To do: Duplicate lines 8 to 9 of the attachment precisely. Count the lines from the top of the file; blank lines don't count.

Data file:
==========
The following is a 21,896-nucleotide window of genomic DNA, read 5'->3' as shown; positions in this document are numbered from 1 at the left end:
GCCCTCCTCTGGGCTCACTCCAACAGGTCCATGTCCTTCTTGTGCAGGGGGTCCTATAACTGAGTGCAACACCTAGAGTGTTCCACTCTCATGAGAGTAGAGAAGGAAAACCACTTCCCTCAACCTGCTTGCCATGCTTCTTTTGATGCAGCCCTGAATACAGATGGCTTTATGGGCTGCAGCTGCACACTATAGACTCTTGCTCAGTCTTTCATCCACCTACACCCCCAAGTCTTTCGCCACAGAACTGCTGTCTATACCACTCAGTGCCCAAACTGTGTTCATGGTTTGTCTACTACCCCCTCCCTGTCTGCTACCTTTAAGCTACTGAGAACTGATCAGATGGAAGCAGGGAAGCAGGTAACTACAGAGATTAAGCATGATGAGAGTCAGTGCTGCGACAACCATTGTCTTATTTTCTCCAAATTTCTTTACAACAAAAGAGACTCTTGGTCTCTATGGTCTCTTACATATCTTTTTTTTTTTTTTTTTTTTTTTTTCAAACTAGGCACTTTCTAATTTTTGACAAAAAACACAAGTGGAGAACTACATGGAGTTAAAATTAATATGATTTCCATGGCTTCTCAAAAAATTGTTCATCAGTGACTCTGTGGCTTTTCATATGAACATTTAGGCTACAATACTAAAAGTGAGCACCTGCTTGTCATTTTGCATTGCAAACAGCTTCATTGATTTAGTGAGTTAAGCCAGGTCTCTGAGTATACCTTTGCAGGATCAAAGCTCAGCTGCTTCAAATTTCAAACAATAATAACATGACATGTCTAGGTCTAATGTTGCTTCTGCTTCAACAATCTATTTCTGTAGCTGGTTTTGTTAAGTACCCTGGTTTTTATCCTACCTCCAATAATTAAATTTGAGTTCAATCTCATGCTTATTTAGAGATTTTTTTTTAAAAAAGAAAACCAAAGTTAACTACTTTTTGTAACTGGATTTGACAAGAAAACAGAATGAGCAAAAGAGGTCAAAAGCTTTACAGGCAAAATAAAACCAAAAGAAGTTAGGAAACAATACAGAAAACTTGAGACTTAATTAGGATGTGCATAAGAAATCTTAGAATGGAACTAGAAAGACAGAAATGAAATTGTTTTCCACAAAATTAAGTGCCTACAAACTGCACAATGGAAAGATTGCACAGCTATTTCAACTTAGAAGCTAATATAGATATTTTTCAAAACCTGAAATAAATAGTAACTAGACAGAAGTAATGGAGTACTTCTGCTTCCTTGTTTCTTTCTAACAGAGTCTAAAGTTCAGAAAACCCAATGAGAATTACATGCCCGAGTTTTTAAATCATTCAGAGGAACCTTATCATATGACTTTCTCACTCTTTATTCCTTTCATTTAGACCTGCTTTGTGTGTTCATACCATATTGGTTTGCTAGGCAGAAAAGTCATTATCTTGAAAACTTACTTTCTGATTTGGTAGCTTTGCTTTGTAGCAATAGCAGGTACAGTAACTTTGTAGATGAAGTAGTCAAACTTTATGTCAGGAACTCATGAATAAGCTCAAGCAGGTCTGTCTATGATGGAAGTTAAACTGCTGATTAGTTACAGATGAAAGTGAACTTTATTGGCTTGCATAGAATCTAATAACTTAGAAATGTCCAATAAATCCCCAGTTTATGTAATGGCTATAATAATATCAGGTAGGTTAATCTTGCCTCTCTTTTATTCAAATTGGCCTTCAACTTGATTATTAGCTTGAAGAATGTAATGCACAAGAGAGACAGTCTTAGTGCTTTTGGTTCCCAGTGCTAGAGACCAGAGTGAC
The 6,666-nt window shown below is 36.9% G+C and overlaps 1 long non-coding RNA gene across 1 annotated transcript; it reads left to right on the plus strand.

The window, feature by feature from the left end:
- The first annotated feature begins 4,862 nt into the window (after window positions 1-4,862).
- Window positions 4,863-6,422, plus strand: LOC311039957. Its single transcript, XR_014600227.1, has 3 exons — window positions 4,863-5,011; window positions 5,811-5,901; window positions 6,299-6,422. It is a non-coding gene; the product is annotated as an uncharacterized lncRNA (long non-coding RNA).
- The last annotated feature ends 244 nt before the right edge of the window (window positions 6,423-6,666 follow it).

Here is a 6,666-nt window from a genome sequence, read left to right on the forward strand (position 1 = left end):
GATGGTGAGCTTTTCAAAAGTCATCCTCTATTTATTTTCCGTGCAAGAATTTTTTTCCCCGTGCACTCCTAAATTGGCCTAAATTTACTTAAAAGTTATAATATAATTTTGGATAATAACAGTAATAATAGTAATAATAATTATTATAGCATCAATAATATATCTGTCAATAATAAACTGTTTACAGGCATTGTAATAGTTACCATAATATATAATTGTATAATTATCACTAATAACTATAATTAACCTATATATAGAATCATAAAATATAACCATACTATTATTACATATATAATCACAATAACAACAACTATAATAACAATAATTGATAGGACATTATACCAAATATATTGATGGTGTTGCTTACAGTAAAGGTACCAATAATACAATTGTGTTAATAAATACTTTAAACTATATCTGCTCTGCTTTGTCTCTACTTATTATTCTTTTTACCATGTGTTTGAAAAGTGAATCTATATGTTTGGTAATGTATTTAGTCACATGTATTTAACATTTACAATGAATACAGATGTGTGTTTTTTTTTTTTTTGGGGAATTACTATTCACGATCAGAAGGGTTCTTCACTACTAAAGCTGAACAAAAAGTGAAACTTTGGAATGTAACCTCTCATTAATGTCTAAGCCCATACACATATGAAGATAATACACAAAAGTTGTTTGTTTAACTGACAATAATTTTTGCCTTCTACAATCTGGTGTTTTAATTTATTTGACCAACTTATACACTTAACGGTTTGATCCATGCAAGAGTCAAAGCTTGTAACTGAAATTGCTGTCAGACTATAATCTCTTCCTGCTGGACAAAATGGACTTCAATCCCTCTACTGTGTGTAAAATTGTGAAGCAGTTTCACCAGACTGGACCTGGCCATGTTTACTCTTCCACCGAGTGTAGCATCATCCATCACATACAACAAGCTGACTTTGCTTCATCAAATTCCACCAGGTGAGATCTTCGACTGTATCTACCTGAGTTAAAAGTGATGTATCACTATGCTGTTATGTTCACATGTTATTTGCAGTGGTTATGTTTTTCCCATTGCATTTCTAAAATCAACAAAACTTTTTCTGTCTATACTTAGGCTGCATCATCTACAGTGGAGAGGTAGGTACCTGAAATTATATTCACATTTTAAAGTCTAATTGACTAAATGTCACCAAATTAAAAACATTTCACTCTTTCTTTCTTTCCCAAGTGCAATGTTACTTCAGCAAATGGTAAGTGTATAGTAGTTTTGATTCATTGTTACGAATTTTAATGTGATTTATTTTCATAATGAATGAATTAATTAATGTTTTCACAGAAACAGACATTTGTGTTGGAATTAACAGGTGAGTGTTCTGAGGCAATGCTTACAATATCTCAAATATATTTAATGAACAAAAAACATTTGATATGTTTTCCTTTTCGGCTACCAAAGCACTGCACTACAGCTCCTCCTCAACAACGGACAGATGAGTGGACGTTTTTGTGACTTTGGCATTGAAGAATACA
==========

Here is a 6,666-nt window from a genome sequence, read left to right on the forward strand (position 1 = left end):
GATGGTGAGCTTTTCAAAAGTCATCCTCTATTTATTTTCCGTGCAAGAATTTTTTTCCCCGTGCACTCCTAAATTGGCCTAAATTTACTTAAAAGTTATAATATAATTTTGGATAATAACAGTAATAATAGTAATAATAATTATTATAGCATCAATAATATATCTGTCAATAATAAACTGTTTACAGGCATTGTAATAGTTACCATAATATATAATTGTATAATTATCACTAATAACTATAATTAACCTATATATAGAATCATAAAATATAACCATACTATTATTACATATATAATCACAATAACAACAACTATAATAACAATAATTGATAGGACATTATACCAAATATATTGATGGTGTTGCTTACAGTAAAGGTACCAATAATACAATTGTGTTAATAAATACTTTAAACTATATCTGCTCTGCTTTGTCTCTACTTATTATTCTTTTTACCATGTGTTTGAAAAGTGAATCTATATGTTTGGTAATGTATTTAGTCACATGTATTTAACATTTACAATGAATACAGATGTGTGTTTTTTTTTTTTTTGGGGAATTACTATTCACGATCAGAAGGGTTCTTCACTACTAAAGCTGAACAAAAAGTGAAACTTTGGAATGTAACCTCTCATTAATGTCTAAGCCCATACACATATGAAGATAATACACAAAAGTTGTTTGTTTAACTGACAATAATTTTTGCCTTCTACAATCTGGTGTTTTAATTTATTTGACCAACTTATACACTTAACGGTTTGATCCATGCAAGAGTCAAAGCTTGTAACTGAAATTGCTGTCAGACTATAATCTCTTCCTGCTGGACAAAATGGACTTCAATCCCTCTACTGTGTGTAAAATTGTGAAGCAGTTTCACCAGACTGGACCTGGCCATGTTTACTCTTCCACCGAGTGTAGCATCATCCATCACATACAACAAGCTGACTTTGCTTCATCAAATTCCACCAGGTGAGATCTTCGACTGTATCTACCTGAGTTAAAAGTGATGTATCACTATGCTGTTATGTTCACATGTTATTTGCAGTGGTTATGTTTTTCCCATTGCATTTCTAAAATCAACAAAACTTTTTCTGTCTATACTTAGGCTGCATCATCTACAGTGGAGAGGTAGGTACCTGAAATTATATTCACATTTTAAAGTCTAATTGACTAAATGTCACCAAATTAAAAACATTTCACTCTTTCTTTCTTTCCCAAGTGCAATGTTACTTCAGCAAATGGTAAGTGTATAGTAGTTTTGATTCATTGTTACGAATTTTAATGTGATTTATTTTCATAATGAATGAATTAATTAATGTTTTCACAGAAACAGACATTTGTGTTGGAATTAACAGGTGAGTGTTCTGAGGCAATGCTTACAATATCTCAAATATATTTAATGAACAAAAAACATTTGATATGTTTTCCTTTTCGGCTACCAAAGCACTGCACTACAGCTCCTCCTCAACAACGGACAGATGAGTGGACGTTTTTGTGACTTTGGCATTGAAGAATACA